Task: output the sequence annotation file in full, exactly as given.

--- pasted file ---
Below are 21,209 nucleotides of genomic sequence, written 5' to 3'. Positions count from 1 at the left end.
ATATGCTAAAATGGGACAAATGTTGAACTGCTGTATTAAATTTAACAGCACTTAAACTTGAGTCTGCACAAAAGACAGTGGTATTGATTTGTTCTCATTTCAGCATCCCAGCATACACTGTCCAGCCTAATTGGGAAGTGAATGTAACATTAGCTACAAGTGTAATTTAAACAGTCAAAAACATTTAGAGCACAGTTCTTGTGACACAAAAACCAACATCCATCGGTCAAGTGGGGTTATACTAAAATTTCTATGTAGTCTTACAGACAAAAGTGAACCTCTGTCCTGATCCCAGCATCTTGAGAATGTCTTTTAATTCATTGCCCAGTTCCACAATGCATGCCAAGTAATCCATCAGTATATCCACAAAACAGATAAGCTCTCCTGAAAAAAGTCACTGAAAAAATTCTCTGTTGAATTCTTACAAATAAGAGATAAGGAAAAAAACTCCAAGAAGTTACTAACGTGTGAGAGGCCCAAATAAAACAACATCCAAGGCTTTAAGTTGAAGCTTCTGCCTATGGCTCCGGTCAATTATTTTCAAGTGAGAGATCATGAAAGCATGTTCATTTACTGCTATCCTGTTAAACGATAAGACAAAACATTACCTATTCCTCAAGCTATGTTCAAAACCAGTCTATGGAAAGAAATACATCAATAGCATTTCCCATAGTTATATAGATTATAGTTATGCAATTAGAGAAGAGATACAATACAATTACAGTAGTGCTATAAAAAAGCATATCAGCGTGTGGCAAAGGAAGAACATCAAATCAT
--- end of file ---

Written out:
Below are 21,209 nucleotides of genomic sequence, written 5' to 3'. Positions count from 1 at the left end.
ATATGCTAAAATGGGACAAATGTTGAACTGCTGTATTAAATTTAACAGCACTTAAACTTGAGTCTGCACAAAAGACAGTGGTATTGATTTGTTCTCATTTCAGCATCCCAGCATACACTGTCCAGCCTAATTGGGAAGTGAATGTAACATTAGCTACAAGTGTAATTTAAACAGTCAAAAACATTTAGAGCACAGTTCTTGTGACACAAAAACCAACATCCATCGGTCAAGTGGGGTTATACTAAAATTTCTATGTAGTCTTACAGACAAAAGTGAACCTCTGTCCTGATCCCAGCATCTTGAGAATGTCTTTTAATTCATTGCCCAGTTCCACAATGCATGCCAAGTAATCCATCAGTATATCCACAAAACAGATAAGCTCTCCTGAAAAAAGTCACTGAAAAAATTCTCTGTTGAATTCTTACAAATAAGAGATAAGGAAAAAAACTCCAAGAAGTTACTAACGTGTGAGAGGCCCAAATAAAACAACATCCAAGGCTTTAAGTTGAAGCTTCTGCCTATGGCTCCGGTCAATTATTTTCAAGTGAGAGATCATGAAAGCATGTTCATTTACTGCTATCCTGTTAAACGATAAGACAAAACATTACCTATTCCTCAAGCTATGTTCAAAACCAGTCTATGGAAAGAAATACATCAATAGCATTTCCCATAGTTATATAGATTATAGTTATGCAATTAGAGAAGAGATACAATACAATTACAGTAGTGCTATAAAAAAGCATATCAGCGTGTGGCAAAGGAAGAACATCAAATCAT